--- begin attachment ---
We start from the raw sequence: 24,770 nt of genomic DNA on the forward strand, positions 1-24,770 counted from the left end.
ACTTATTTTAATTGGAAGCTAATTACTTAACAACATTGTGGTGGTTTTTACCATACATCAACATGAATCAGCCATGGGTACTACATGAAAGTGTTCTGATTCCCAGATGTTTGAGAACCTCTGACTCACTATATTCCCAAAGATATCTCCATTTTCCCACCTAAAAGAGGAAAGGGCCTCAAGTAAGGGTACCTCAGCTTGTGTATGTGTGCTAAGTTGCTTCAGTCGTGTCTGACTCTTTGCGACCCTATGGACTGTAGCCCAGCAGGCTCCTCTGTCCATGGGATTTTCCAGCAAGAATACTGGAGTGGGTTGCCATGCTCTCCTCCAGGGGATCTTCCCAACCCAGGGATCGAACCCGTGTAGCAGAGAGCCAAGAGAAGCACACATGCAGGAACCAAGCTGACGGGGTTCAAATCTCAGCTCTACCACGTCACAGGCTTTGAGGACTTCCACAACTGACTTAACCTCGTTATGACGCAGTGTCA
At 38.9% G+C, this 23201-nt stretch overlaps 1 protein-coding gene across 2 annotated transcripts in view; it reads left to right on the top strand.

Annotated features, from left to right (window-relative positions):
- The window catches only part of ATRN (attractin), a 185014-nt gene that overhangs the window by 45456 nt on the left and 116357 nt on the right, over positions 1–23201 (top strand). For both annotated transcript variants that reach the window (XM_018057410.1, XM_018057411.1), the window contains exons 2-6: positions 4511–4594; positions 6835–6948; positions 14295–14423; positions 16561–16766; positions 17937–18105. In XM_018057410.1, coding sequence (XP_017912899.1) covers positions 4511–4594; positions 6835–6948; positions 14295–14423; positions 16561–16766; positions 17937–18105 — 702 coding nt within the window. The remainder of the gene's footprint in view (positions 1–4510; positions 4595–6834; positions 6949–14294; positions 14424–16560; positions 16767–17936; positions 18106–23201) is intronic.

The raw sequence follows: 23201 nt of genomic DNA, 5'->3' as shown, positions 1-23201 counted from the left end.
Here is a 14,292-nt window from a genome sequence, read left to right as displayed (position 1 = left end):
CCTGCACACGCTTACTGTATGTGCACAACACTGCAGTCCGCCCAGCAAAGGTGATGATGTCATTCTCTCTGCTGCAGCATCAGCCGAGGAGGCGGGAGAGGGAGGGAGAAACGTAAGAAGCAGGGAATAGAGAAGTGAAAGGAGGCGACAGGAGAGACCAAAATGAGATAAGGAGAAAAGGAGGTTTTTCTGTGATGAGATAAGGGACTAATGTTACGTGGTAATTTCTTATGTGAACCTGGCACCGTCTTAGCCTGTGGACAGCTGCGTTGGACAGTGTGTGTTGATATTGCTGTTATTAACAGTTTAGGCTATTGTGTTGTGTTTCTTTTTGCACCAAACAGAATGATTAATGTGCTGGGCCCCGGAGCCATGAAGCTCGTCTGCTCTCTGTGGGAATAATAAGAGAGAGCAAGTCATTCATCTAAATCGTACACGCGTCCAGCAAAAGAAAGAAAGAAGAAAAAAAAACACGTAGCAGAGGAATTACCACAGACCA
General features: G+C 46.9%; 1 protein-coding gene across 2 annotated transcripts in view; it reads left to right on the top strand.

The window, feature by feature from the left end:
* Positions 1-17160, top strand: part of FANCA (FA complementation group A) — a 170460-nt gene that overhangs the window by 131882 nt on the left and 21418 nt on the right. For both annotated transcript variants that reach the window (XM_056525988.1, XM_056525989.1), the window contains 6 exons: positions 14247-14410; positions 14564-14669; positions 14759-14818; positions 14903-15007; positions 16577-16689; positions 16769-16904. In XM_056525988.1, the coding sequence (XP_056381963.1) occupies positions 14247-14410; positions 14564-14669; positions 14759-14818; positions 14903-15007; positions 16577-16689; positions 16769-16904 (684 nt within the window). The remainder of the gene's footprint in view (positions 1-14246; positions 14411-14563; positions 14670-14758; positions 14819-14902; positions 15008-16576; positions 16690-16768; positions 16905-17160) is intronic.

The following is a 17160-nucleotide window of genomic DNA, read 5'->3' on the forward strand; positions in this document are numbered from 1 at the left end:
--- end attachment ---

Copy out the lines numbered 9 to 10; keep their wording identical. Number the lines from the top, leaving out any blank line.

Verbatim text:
General features: G+C 46.9%; 1 protein-coding gene across 2 annotated transcripts in view; it reads left to right on the top strand.

The window, feature by feature from the left end: